Oregon Schools Need Lead Testing and Annual Toxic Report: Officials
Oregon’s education and health agencies are recommending that all school districts and child care programs test drinking water this summer, as part of a statewide plan to reduce student exposure to lead. The Oregon Health Authority published an advisory on June 8.
On June 21, the governor of Oregon said she plans to hold the Oregon Department of Education responsible for the environmental health of its schools with annual toxic reports.
Gov. Kate Brown proposed a draft directive that would order every public and charter school in Oregon to conduct lead testing in the water system and paint as well toxicity levels of other chemicals to ensure school buildings are safe for both students and employees.
“Every child has a right to learn in an environment that is safe. Any threat to the health and safety of a child in any school or classroom is unacceptable,” said Brown. “I am committed to ensuring Oregon school children have opportunities to thrive at school and that we are best preparing them for future success.”
School districts are expected to formulate a plan by Oct. 1, detailing the ways in which they intend to keep students and employees safe.
“Local school districts and public charter schools also have the obligation to ensure transparency and accountability to parents and communities,” Brown said. “That is why I have initiated broader action to ensure standards for health and safety are upheld in every Oregon school, and local educators regularly make that information available to the public.”
Schools districts will be required to report annually to the state and the public on the findings of their assessments.
Lead in Teachers’ Blood
The governor’s plan comes on the heels of two Portland teachers requiring medical attention after lead showed up in their blood.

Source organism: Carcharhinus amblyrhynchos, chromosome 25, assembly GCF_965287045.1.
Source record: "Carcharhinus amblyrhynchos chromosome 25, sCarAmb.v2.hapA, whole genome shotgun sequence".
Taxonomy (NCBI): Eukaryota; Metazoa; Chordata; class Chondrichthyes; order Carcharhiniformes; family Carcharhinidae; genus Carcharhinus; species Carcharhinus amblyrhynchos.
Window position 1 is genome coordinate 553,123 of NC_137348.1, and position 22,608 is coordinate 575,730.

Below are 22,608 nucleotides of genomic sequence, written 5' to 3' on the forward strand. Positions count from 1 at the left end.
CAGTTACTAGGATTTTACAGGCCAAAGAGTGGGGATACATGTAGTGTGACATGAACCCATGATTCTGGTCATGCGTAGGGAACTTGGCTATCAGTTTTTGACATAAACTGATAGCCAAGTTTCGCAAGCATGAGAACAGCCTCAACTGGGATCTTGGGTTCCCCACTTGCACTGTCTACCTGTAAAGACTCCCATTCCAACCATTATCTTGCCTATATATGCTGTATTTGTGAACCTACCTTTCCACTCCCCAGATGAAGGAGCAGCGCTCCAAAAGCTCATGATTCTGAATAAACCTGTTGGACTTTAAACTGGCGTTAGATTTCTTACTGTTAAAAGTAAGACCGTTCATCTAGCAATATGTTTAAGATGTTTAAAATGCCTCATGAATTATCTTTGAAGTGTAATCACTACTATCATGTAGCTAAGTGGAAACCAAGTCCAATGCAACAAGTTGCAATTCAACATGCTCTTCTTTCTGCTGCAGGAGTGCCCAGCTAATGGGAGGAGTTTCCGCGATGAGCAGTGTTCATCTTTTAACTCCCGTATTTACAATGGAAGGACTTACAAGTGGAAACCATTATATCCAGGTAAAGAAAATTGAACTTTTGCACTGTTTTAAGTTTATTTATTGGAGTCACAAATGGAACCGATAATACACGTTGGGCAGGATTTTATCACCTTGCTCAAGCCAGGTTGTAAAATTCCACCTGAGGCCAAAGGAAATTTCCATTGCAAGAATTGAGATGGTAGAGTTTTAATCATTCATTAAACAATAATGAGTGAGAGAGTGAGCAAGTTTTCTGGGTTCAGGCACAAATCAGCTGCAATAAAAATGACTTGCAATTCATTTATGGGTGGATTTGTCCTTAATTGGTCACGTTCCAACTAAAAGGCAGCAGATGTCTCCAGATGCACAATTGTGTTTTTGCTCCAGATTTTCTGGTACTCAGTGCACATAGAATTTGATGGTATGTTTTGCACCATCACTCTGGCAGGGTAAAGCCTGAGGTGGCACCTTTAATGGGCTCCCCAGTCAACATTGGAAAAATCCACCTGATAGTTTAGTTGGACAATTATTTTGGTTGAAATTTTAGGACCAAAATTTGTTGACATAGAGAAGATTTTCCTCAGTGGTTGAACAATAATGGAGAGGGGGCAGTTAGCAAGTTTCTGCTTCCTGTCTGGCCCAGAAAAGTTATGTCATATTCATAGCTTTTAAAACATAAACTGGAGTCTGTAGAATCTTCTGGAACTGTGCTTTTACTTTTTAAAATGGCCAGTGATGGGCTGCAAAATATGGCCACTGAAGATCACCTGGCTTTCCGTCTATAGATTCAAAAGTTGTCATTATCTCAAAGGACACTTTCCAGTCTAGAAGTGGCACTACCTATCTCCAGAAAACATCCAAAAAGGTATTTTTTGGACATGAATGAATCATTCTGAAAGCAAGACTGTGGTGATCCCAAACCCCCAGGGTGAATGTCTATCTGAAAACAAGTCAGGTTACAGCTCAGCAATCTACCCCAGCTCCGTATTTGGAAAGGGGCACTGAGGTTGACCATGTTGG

Additionally, schools in the Eugene School District—Sheldon High School, Kennedy Middle School, and the Education Center—were found to have cases of elevated levels of lead in its water supply in March and April.
The exposure of lead is especially damaging to developing children and has been linked to learning disabilities and impaired hearing.
Portland Association of Teachers president Gwen Sullivan is happy with the steps Brown is taking.
“I’m glad to see the Governor and other officials in Salem responding so quickly to this environmental crisis,” Sullivan said. “Now we need to figure out how big a problem we have on our hands, how we’re going to take care of those already affected, and how we make sure this never happens again.”
Sullivan hopes the health and education of students aren’t compromised as a result of improper and inadequate funding.
“I hope the Governor and our elected leaders are prepared to back up their strong words,” Sullivan said. “So we’re not forced to choose between keeping our students safe and providing them with a great education.”
The governor’s plans will be presented to the Oregon Board of Education on June 23.